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Blog Jon Rouse


Detention and discretion – police powers and the mental health act

Posted by: , Posted on: - Categories: Mental health

It’s a tough question to answer: faced with a person you believe is in the midst of a mental health crisis, in a situation where harm may come to them and to others, what do you do? If you happen to be a police officer, tasked with making critical judgements about their actions and wellbeing, it becomes even tougher.

Detaining under police powers needs care and discretion
"The police operate in the middle of a Venn diagram, where issues of legal process and mental health overlap."

The police operate in the middle of a Venn diagram, where issues of legal process and mental health overlap. Clarity is needed.

That’s why the Department of Health and the Home Office have announced a review into sections 135 and 136 of the Mental Health Act 1983. Open until 3 June 2014, the review has been launched in the spirit of recent landmark initiatives, including our mental health action plan Closing the Gap: priorities for change in mental health and the Crisis Care Concordat. Both seek to improve health outcomes for those experiencing mental health crises - minimising detentions in police cells is a principal goal.

Sections 135 and 136 relate to the powers and discretion police have to temporarily remove people from their homes, work or public areas to ‘places of safety’ - ideally  hospitals, but to police stations in exceptional circumstances too.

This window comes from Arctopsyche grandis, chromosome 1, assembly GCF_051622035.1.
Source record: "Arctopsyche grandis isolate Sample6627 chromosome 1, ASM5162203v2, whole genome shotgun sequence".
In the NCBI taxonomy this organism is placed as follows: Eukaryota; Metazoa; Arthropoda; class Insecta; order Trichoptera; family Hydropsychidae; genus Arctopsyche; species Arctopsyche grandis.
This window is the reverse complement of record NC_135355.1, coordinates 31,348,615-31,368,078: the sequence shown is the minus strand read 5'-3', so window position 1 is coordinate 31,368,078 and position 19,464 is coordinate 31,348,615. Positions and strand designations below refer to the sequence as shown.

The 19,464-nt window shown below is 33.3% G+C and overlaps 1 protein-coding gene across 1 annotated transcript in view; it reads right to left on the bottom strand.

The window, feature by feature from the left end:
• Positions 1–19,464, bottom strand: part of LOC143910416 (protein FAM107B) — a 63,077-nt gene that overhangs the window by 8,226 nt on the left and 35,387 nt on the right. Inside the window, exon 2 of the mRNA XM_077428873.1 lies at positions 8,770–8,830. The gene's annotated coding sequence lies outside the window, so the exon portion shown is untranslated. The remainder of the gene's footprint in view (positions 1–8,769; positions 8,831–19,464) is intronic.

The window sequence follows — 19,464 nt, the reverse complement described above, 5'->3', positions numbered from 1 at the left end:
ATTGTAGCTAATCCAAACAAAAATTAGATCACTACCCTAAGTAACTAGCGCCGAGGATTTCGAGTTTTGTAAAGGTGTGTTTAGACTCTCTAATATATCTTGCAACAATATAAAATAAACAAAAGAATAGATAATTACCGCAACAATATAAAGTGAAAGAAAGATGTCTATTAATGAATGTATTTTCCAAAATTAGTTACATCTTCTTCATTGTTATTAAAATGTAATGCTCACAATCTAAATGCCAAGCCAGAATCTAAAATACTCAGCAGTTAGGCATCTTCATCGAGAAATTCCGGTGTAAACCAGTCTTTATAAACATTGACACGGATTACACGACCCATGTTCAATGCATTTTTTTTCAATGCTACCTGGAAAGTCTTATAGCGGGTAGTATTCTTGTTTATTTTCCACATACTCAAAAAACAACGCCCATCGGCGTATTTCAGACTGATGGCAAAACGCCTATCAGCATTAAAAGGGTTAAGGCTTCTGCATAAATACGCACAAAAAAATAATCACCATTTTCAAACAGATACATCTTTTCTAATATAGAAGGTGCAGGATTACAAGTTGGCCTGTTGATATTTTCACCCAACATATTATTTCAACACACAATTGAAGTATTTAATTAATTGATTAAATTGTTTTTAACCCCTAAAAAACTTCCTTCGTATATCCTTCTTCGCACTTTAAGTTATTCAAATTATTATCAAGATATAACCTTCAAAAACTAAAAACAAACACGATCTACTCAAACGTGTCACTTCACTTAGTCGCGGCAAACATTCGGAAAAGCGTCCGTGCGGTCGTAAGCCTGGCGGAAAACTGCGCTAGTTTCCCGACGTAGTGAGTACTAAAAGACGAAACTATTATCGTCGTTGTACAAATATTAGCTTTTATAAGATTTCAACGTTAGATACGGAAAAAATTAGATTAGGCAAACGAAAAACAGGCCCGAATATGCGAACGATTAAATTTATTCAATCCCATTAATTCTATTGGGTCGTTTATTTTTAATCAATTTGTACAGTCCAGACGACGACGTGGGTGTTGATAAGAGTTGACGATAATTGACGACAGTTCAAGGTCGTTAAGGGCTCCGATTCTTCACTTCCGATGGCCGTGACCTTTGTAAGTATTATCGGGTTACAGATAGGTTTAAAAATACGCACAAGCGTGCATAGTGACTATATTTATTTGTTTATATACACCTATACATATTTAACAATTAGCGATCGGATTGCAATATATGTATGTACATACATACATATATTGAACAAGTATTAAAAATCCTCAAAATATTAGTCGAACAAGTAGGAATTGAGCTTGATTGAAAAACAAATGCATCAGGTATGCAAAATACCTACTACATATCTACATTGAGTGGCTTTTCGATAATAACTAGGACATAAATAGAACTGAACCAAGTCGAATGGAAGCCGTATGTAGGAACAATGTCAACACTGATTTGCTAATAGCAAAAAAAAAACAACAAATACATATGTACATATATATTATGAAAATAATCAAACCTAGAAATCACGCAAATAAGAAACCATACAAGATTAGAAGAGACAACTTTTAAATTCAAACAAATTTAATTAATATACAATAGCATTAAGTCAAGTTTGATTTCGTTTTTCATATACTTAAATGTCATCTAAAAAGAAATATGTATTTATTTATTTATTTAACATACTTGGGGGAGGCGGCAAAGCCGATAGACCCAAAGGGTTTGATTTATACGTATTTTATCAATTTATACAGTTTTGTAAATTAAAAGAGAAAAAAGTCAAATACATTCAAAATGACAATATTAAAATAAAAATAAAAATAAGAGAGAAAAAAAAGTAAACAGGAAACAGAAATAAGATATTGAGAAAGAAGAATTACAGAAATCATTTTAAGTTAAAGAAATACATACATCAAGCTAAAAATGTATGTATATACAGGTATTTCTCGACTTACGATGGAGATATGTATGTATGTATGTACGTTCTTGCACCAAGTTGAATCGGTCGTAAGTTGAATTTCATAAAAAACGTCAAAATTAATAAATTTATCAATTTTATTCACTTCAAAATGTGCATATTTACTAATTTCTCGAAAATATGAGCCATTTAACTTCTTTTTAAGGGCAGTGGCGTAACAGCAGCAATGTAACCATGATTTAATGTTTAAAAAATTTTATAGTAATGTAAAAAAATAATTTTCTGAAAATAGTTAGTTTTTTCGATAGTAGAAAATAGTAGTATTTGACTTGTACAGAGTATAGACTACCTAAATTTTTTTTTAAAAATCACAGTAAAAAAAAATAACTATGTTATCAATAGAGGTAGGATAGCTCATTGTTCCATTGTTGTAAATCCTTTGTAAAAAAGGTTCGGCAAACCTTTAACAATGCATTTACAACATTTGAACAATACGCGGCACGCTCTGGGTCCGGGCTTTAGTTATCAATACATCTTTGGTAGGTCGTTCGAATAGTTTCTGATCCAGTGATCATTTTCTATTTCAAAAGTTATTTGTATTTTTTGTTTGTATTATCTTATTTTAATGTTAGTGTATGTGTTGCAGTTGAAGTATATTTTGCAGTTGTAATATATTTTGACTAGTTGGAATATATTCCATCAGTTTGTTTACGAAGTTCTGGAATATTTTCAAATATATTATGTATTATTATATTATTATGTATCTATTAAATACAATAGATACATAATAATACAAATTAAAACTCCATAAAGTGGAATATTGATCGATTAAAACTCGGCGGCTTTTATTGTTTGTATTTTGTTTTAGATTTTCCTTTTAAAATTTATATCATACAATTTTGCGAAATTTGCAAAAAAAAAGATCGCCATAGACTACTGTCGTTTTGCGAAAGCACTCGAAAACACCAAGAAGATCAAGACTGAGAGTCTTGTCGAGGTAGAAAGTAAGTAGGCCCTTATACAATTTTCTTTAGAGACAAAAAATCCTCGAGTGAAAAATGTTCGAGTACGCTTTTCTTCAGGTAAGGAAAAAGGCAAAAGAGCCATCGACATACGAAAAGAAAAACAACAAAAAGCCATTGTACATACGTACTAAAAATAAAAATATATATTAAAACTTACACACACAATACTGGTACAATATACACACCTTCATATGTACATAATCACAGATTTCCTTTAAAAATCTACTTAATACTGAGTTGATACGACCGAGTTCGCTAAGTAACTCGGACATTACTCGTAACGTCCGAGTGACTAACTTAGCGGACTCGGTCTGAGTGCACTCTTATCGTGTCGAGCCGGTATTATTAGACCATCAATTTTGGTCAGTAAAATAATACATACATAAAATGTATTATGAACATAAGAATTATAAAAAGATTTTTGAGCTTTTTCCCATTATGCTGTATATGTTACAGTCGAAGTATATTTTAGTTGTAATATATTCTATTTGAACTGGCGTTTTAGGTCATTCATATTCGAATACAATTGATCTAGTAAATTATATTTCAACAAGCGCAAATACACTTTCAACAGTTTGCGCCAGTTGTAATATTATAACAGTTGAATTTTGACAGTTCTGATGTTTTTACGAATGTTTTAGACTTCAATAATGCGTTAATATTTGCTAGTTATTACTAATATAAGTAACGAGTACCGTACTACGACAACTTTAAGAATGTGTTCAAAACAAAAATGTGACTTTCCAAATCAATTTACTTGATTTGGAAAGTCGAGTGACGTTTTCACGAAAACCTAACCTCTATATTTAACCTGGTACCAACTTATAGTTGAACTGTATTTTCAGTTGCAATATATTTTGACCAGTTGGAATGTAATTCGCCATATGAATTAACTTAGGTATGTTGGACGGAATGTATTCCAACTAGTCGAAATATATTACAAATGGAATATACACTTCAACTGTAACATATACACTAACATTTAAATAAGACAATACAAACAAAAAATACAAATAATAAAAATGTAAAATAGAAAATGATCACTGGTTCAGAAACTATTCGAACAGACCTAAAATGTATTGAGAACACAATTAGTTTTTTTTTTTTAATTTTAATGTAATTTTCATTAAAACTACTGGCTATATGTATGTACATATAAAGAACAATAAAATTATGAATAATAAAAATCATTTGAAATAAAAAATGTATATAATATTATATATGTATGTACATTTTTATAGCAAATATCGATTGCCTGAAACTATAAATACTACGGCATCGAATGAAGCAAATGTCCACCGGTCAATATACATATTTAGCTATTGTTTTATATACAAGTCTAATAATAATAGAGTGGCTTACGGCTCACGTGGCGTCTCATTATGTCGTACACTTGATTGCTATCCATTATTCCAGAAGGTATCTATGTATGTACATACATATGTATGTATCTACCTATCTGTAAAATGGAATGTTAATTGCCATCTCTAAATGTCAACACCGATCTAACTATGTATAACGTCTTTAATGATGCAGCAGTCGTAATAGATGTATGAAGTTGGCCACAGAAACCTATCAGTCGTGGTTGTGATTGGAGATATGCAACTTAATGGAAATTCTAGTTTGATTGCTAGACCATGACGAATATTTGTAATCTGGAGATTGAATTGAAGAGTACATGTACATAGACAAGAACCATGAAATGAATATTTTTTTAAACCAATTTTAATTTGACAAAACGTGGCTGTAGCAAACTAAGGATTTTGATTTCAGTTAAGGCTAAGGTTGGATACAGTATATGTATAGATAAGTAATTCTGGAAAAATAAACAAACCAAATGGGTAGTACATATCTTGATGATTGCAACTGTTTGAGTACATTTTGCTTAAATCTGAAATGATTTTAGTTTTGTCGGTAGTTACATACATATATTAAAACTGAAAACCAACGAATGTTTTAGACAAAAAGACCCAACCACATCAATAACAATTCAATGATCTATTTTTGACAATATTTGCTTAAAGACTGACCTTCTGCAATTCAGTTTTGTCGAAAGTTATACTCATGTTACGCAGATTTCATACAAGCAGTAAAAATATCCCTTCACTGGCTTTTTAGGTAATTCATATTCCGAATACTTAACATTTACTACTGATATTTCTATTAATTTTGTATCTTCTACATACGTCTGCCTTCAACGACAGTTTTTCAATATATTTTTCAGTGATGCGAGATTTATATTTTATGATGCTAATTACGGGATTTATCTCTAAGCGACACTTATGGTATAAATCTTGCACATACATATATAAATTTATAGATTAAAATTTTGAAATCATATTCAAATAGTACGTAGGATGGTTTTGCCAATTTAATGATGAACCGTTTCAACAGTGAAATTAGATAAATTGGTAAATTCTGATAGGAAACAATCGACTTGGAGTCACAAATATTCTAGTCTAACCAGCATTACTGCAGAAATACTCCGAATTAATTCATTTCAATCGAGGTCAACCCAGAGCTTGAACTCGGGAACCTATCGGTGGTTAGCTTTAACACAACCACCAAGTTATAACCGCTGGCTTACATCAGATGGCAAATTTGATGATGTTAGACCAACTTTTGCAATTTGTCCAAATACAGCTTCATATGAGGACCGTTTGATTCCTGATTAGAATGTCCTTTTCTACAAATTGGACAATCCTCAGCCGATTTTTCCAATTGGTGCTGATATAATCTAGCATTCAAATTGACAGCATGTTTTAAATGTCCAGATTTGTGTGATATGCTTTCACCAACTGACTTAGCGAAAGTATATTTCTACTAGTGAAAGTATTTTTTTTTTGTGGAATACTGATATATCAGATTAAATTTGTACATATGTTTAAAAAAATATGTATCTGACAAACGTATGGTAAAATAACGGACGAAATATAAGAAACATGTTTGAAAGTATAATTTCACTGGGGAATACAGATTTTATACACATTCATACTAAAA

The first stage of the review focuses on information gathering. If you have ever experienced mental illness, know someone who has, or work in roles (police, mental health and care services) where you have experience of supporting people in crisis, I urge you to complete the joint DH/HO online survey. If you’ve also come into contact with this aspect of mental health legislation, your views will be especially welcome.

You may feel there is little clarification needed. You may also feel there are other things unrelated to legislation which need to change. These are important views in themselves, but I suspect the majority of you reading this will have opinions and experiences which can help shape and improve the way the legislation operates in practice. Not least because it relates to police powers, but also to the way the police work with health and care professionals and, of course, the wider judicial system.

The online survey is not the beginning and end of this review. It forms part of a broader engagement involving focus groups, workshops, fact-finding visits and roundtable events featuring academics and other leaders in their fields.

But returning to my earlier point… an hour spent in police custody is an hour too long when access to support, treatment and care through our health service should be the first, best option. There are of course many and complex reasons why this doesn’t always happen, but this only strengthens our resolve to find better ways – legislative and otherwise – to protect our most vulnerable citizens.

Please - read the terms of the survey, share its purpose with your colleagues and networks, but whatever you do, don’t ignore it. The more we understand the role of the police in working with vulnerable people, the more we can do to preserve and enhance lives. That’s got to be worth a few minutes of anyone’s time hasn’t it?

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